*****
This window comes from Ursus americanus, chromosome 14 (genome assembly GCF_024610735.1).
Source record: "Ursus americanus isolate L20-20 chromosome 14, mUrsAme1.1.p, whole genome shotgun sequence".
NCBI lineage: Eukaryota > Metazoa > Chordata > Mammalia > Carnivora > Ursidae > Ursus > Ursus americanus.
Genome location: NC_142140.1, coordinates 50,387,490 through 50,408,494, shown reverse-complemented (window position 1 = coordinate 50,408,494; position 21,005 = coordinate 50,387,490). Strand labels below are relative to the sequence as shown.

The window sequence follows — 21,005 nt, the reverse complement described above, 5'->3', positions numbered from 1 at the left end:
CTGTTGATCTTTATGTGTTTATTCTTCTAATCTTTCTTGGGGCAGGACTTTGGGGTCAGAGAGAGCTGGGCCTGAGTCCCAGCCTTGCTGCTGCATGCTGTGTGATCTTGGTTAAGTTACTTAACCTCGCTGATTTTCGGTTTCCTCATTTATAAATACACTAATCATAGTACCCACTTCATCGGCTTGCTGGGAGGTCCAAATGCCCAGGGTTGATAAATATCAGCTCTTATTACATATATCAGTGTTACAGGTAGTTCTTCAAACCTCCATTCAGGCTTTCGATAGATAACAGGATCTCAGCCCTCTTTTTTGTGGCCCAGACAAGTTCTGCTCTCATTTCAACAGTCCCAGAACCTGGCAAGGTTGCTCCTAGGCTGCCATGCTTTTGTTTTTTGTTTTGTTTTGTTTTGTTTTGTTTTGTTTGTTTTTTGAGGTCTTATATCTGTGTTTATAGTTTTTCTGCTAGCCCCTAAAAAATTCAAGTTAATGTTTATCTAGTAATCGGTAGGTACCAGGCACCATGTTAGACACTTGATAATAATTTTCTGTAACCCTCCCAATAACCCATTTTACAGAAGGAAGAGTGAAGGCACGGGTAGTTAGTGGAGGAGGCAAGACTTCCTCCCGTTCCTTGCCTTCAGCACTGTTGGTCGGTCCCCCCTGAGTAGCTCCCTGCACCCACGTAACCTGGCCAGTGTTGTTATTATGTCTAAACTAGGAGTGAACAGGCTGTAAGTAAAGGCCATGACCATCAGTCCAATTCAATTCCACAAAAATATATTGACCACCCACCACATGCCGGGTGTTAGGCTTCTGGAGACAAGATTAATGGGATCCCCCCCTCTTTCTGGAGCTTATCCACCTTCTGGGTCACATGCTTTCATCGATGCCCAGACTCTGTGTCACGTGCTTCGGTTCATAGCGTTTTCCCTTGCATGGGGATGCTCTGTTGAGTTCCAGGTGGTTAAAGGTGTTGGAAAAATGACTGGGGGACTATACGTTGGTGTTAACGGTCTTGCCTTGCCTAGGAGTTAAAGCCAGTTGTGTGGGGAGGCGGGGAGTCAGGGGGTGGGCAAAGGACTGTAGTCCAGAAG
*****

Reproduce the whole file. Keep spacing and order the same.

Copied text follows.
This window comes from Ursus americanus, chromosome 14 (genome assembly GCF_024610735.1).
Source record: "Ursus americanus isolate L20-20 chromosome 14, mUrsAme1.1.p, whole genome shotgun sequence".
NCBI lineage: Eukaryota > Metazoa > Chordata > Mammalia > Carnivora > Ursidae > Ursus > Ursus americanus.
Genome location: NC_142140.1, coordinates 50,387,490 through 50,408,494, shown reverse-complemented (window position 1 = coordinate 50,408,494; position 21,005 = coordinate 50,387,490). Strand labels below are relative to the sequence as shown.

The window sequence follows — 21,005 nt, the reverse complement described above, 5'->3', positions numbered from 1 at the left end:
CTGTTGATCTTTATGTGTTTATTCTTCTAATCTTTCTTGGGGCAGGACTTTGGGGTCAGAGAGAGCTGGGCCTGAGTCCCAGCCTTGCTGCTGCATGCTGTGTGATCTTGGTTAAGTTACTTAACCTCGCTGATTTTCGGTTTCCTCATTTATAAATACACTAATCATAGTACCCACTTCATCGGCTTGCTGGGAGGTCCAAATGCCCAGGGTTGATAAATATCAGCTCTTATTACATATATCAGTGTTACAGGTAGTTCTTCAAACCTCCATTCAGGCTTTCGATAGATAACAGGATCTCAGCCCTCTTTTTTGTGGCCCAGACAAGTTCTGCTCTCATTTCAACAGTCCCAGAACCTGGCAAGGTTGCTCCTAGGCTGCCATGCTTTTGTTTTTTGTTTTGTTTTGTTTTGTTTTGTTTTGTTTGTTTTTTGAGGTCTTATATCTGTGTTTATAGTTTTTCTGCTAGCCCCTAAAAAATTCAAGTTAATGTTTATCTAGTAATCGGTAGGTACCAGGCACCATGTTAGACACTTGATAATAATTTTCTGTAACCCTCCCAATAACCCATTTTACAGAAGGAAGAGTGAAGGCACGGGTAGTTAGTGGAGGAGGCAAGACTTCCTCCCGTTCCTTGCCTTCAGCACTGTTGGTCGGTCCCCCCTGAGTAGCTCCCTGCACCCACGTAACCTGGCCAGTGTTGTTATTATGTCTAAACTAGGAGTGAACAGGCTGTAAGTAAAGGCCATGACCATCAGTCCAATTCAATTCCACAAAAATATATTGACCACCCACCACATGCCGGGTGTTAGGCTTCTGGAGACAAGATTAATGGGATCCCCCCCTCTTTCTGGAGCTTATCCACCTTCTGGGTCACATGCTTTCATCGATGCCCAGACTCTGTGTCACGTGCTTCGGTTCATAGCGTTTTCCCTTGCATGGGGATGCTCTGTTGAGTTCCAGGTGGTTAAAGGTGTTGGAAAAATGACTGGGGGACTATACGTTGGTGTTAACGGTCTTGCCTTGCCTAGGAGTTAAAGCCAGTTGTGTGGGGAGGCGGGGAGTCAGGGGGTGGGCAAAGGACTGTAGTCCAGAAG